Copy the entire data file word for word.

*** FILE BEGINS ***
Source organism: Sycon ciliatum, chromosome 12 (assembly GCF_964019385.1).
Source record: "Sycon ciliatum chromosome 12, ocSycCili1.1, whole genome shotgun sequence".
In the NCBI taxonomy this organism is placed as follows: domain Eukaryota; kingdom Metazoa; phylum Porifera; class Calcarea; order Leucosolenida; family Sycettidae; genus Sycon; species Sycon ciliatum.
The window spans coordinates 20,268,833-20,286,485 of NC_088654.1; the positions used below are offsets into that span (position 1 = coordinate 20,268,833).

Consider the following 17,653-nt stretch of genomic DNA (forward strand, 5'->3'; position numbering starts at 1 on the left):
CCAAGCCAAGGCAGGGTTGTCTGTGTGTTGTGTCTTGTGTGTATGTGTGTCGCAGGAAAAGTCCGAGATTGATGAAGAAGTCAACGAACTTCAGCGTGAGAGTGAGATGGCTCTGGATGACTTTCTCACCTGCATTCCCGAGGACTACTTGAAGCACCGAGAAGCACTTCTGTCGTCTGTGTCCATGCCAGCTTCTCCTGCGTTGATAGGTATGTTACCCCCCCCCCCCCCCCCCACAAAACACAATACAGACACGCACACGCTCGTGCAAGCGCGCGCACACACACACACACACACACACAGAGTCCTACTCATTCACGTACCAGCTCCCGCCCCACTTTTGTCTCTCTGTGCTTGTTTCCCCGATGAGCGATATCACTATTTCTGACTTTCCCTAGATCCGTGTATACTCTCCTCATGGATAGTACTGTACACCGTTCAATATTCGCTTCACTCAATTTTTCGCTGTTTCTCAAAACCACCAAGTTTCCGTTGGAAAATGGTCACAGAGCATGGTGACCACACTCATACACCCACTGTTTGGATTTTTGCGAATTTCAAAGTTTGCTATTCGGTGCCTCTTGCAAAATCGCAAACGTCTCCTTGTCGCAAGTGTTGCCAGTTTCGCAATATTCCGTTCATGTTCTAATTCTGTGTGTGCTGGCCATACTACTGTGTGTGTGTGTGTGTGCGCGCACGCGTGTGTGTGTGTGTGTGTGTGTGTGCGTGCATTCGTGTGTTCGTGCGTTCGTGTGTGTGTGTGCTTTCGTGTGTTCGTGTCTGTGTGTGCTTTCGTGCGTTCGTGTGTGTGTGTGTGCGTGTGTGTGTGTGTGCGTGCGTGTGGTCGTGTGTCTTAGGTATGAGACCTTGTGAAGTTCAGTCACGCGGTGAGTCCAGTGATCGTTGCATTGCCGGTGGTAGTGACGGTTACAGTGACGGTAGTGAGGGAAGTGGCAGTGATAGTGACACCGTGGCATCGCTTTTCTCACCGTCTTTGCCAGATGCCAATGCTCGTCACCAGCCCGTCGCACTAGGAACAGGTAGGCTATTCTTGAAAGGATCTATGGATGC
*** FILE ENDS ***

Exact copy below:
Source organism: Sycon ciliatum, chromosome 12 (assembly GCF_964019385.1).
Source record: "Sycon ciliatum chromosome 12, ocSycCili1.1, whole genome shotgun sequence".
In the NCBI taxonomy this organism is placed as follows: domain Eukaryota; kingdom Metazoa; phylum Porifera; class Calcarea; order Leucosolenida; family Sycettidae; genus Sycon; species Sycon ciliatum.
The window spans coordinates 20,268,833-20,286,485 of NC_088654.1; the positions used below are offsets into that span (position 1 = coordinate 20,268,833).

Consider the following 17,653-nt stretch of genomic DNA (forward strand, 5'->3'; position numbering starts at 1 on the left):
CCAAGCCAAGGCAGGGTTGTCTGTGTGTTGTGTCTTGTGTGTATGTGTGTCGCAGGAAAAGTCCGAGATTGATGAAGAAGTCAACGAACTTCAGCGTGAGAGTGAGATGGCTCTGGATGACTTTCTCACCTGCATTCCCGAGGACTACTTGAAGCACCGAGAAGCACTTCTGTCGTCTGTGTCCATGCCAGCTTCTCCTGCGTTGATAGGTATGTTACCCCCCCCCCCCCCCCCCACAAAACACAATACAGACACGCACACGCTCGTGCAAGCGCGCGCACACACACACACACACACACACAGAGTCCTACTCATTCACGTACCAGCTCCCGCCCCACTTTTGTCTCTCTGTGCTTGTTTCCCCGATGAGCGATATCACTATTTCTGACTTTCCCTAGATCCGTGTATACTCTCCTCATGGATAGTACTGTACACCGTTCAATATTCGCTTCACTCAATTTTTCGCTGTTTCTCAAAACCACCAAGTTTCCGTTGGAAAATGGTCACAGAGCATGGTGACCACACTCATACACCCACTGTTTGGATTTTTGCGAATTTCAAAGTTTGCTATTCGGTGCCTCTTGCAAAATCGCAAACGTCTCCTTGTCGCAAGTGTTGCCAGTTTCGCAATATTCCGTTCATGTTCTAATTCTGTGTGTGCTGGCCATACTACTGTGTGTGTGTGTGTGTGCGCGCACGCGTGTGTGTGTGTGTGTGTGTGTGTGCGTGCATTCGTGTGTTCGTGCGTTCGTGTGTGTGTGTGCTTTCGTGTGTTCGTGTCTGTGTGTGCTTTCGTGCGTTCGTGTGTGTGTGTGTGCGTGTGTGTGTGTGTGCGTGCGTGTGGTCGTGTGTCTTAGGTATGAGACCTTGTGAAGTTCAGTCACGCGGTGAGTCCAGTGATCGTTGCATTGCCGGTGGTAGTGACGGTTACAGTGACGGTAGTGAGGGAAGTGGCAGTGATAGTGACACCGTGGCATCGCTTTTCTCACCGTCTTTGCCAGATGCCAATGCTCGTCACCAGCCCGTCGCACTAGGAACAGGTAGGCTATTCTTGAAAGGATCTATGGATGC